By Michael Uram, MA, LMFT, LPCC
Lorenz Wagner’s new book about Henry Markram’s pursuit of a treatment that will help his son is funny, heartwarming, and saddening. It is fascinating to read about the journey that a neuroscientist father and his son are going through to understand both of their challenging emotions and behaviors. So many families can relate to the obstacles to peacefulness that Kai faces; the loneliness, the rejection, the confusion.
In “The Boy Who Felt Too Much,” we follow the story of Henry, who is creating a working model of the brain that is leading to the rapid evolution of research on the human mind. He and his wife start noticing signs that his son is struggling in some areas and excelling in others. Henry has met his match with his impulsive, loving, caring, angry and unpredictable son. In their pursuit of answers, they are met with more questions. Throughout the book, he struggles to find an answer and hold his family together physically and emotionally; whether they are in Israel, the US, Switzerland or on sabbatical in India. The later chapters, which are a bit heavy on neuroscience, describe the scientific method in an intense yet kind parenting model that befuddles his fellow professionals.
Overall, this is an engaging and easy to read peek into the life of an unusual family figuring out how to adapt to an unpredictable and intense world that their son lives in. This book gives you a taste of the Intense World Theory of Autism, while telling it through a family narrative in a light–hearted, saddening, enlightening and hopeful journey towards understanding how to help someone with a brain that may have too many local connections and not enough global awareness to find consistent happiness.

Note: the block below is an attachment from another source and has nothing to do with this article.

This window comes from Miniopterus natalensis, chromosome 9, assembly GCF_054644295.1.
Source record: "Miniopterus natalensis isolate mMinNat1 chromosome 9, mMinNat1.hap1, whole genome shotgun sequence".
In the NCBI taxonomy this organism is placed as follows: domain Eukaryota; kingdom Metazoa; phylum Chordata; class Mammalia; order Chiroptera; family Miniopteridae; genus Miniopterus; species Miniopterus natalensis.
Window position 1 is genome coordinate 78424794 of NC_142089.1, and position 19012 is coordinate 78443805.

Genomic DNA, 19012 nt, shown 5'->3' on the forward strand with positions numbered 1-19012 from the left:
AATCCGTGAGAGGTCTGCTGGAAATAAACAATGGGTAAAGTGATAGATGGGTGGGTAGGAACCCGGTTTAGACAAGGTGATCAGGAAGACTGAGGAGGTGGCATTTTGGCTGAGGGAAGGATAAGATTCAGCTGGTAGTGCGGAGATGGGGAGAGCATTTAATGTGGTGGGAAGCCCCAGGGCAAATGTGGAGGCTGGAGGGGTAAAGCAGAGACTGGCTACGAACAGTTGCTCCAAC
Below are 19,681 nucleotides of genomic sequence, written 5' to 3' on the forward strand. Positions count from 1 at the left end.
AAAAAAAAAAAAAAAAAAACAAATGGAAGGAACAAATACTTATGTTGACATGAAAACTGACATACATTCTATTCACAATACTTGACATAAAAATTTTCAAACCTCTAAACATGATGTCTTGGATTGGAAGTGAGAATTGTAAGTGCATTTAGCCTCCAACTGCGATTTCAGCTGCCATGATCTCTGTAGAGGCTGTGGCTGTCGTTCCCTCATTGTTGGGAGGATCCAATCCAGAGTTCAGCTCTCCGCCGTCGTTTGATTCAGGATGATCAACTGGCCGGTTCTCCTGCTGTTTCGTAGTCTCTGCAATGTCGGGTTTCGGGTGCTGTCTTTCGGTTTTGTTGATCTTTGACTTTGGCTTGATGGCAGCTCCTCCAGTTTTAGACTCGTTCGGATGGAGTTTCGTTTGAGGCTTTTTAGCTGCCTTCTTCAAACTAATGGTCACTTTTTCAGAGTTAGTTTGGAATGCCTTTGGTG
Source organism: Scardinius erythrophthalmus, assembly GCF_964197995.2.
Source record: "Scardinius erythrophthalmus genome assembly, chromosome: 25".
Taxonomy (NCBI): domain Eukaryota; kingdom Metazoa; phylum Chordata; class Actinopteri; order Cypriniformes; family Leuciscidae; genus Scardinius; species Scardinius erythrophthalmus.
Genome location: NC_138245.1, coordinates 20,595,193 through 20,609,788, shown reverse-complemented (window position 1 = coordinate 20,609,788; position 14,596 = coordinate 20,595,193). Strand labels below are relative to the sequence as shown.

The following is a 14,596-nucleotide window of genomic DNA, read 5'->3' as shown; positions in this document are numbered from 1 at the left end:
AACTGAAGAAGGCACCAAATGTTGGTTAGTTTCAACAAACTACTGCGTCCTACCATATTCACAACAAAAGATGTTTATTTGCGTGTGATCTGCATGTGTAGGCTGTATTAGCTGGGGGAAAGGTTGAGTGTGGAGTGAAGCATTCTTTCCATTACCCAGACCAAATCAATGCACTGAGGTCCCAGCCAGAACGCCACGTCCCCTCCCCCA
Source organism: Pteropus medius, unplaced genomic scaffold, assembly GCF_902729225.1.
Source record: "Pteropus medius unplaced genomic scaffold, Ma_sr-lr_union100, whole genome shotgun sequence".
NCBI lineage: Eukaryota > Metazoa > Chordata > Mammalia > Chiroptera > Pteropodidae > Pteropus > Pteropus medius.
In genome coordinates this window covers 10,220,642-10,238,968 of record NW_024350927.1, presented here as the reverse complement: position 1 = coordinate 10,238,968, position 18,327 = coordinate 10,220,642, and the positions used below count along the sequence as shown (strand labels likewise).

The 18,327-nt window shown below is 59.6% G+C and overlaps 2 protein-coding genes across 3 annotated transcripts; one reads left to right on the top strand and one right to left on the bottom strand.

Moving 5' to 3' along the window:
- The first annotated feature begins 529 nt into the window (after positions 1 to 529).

Michael Uram, MA, LMFT, LPCC is a Licensed Marriage and Family Therapist and Licensed Professional Clinical Counselor that specializes in Asperger’s, ADHD and Autism in Southern California. He is the CEO of Uram Family Therapy, an assessment and treatment center that uses Cognitive Behavioral Therapy (CBT) and Collaborative Problem Solving (CPS) to help individuals learn the skills to confidently be themselves and for couples and families to lovingly connect.
Michael requested and received an Advance Review Copy of this Book